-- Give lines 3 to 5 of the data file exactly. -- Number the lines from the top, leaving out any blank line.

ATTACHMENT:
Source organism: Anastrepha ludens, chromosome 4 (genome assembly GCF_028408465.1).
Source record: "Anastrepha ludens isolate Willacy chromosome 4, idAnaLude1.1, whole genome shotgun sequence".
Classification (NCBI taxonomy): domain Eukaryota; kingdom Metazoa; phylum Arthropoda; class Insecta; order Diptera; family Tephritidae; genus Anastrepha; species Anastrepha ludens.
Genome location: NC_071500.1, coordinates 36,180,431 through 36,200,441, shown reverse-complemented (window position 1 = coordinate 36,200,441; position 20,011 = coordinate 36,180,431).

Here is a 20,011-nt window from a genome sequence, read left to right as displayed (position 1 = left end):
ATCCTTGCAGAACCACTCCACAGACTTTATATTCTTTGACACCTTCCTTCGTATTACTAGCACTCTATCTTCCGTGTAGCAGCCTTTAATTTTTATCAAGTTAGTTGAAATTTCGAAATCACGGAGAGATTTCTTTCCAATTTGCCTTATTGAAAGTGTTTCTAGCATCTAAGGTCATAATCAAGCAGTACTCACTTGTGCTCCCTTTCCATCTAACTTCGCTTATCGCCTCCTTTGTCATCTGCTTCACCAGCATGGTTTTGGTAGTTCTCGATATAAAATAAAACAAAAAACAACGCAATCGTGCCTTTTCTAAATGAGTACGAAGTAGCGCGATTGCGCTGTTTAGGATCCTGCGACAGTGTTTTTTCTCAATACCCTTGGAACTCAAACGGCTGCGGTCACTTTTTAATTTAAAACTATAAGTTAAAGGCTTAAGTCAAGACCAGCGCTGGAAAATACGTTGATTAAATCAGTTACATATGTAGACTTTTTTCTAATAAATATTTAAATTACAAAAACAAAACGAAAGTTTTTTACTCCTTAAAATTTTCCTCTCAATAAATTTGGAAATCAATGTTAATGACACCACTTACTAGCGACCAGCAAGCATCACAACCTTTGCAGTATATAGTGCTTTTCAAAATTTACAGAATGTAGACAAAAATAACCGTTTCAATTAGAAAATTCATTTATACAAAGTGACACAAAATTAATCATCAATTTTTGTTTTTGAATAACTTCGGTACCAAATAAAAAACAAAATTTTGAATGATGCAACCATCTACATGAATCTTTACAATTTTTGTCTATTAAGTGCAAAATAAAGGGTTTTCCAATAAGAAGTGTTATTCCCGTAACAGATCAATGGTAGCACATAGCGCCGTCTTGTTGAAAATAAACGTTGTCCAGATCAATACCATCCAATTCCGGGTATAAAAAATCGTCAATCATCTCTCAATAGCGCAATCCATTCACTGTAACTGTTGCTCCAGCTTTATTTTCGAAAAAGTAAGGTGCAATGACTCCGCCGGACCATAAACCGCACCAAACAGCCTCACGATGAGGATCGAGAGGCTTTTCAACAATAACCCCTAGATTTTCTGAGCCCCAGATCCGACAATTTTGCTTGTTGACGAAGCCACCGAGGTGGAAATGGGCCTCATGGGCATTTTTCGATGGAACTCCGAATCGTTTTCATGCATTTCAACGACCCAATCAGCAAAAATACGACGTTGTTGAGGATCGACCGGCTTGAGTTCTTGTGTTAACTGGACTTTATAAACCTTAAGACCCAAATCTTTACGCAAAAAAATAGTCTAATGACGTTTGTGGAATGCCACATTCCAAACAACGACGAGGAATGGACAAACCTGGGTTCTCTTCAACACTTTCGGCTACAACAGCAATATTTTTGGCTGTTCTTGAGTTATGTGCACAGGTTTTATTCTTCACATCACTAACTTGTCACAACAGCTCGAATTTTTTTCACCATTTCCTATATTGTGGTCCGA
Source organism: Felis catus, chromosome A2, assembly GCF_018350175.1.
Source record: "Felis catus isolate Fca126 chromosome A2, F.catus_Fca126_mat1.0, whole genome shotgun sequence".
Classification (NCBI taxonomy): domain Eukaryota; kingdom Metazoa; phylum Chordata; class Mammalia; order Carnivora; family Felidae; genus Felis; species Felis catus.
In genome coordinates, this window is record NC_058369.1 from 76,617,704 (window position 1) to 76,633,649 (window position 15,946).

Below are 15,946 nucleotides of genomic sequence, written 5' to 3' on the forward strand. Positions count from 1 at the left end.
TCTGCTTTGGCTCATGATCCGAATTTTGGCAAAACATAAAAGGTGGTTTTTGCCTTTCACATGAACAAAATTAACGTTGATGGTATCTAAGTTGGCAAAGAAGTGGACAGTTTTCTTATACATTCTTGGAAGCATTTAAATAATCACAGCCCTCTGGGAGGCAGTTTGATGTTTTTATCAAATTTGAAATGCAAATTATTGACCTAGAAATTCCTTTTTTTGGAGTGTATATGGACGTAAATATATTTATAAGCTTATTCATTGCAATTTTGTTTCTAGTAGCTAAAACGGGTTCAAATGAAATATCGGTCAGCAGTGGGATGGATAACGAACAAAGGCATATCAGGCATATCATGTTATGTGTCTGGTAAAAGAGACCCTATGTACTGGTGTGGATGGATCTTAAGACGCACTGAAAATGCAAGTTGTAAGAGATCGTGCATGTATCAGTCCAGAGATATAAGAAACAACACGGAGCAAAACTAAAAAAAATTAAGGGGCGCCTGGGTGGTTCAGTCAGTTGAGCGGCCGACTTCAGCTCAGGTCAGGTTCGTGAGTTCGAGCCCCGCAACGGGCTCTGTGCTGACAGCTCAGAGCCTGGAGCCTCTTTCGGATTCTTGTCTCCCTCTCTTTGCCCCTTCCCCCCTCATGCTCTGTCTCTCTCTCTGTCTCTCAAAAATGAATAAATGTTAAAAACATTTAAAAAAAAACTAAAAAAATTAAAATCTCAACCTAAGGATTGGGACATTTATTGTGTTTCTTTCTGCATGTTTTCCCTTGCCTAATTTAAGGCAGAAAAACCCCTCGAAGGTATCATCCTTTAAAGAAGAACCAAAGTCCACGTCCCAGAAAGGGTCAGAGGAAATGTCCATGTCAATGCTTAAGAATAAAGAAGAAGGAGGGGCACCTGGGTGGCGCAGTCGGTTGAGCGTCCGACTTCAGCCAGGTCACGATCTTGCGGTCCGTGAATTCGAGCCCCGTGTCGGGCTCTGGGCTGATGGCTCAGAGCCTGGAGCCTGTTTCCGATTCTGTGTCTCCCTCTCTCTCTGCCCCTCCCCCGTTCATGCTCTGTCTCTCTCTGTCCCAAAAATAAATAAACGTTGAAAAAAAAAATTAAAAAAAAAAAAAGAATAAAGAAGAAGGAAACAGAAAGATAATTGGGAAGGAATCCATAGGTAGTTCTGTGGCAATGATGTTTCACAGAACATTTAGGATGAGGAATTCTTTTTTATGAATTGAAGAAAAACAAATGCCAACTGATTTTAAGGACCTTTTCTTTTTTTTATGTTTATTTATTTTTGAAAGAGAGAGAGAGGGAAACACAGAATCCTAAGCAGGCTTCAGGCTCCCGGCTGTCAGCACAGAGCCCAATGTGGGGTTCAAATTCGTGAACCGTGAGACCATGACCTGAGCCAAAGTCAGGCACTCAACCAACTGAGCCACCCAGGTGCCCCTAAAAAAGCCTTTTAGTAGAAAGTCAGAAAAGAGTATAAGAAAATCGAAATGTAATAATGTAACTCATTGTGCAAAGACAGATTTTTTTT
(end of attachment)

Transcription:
Classification (NCBI taxonomy): domain Eukaryota; kingdom Metazoa; phylum Arthropoda; class Insecta; order Diptera; family Tephritidae; genus Anastrepha; species Anastrepha ludens.
Genome location: NC_071500.1, coordinates 36,180,431 through 36,200,441, shown reverse-complemented (window position 1 = coordinate 36,200,441; position 20,011 = coordinate 36,180,431).

Here is a 20,011-nt window from a genome sequence, read left to right as displayed (position 1 = left end):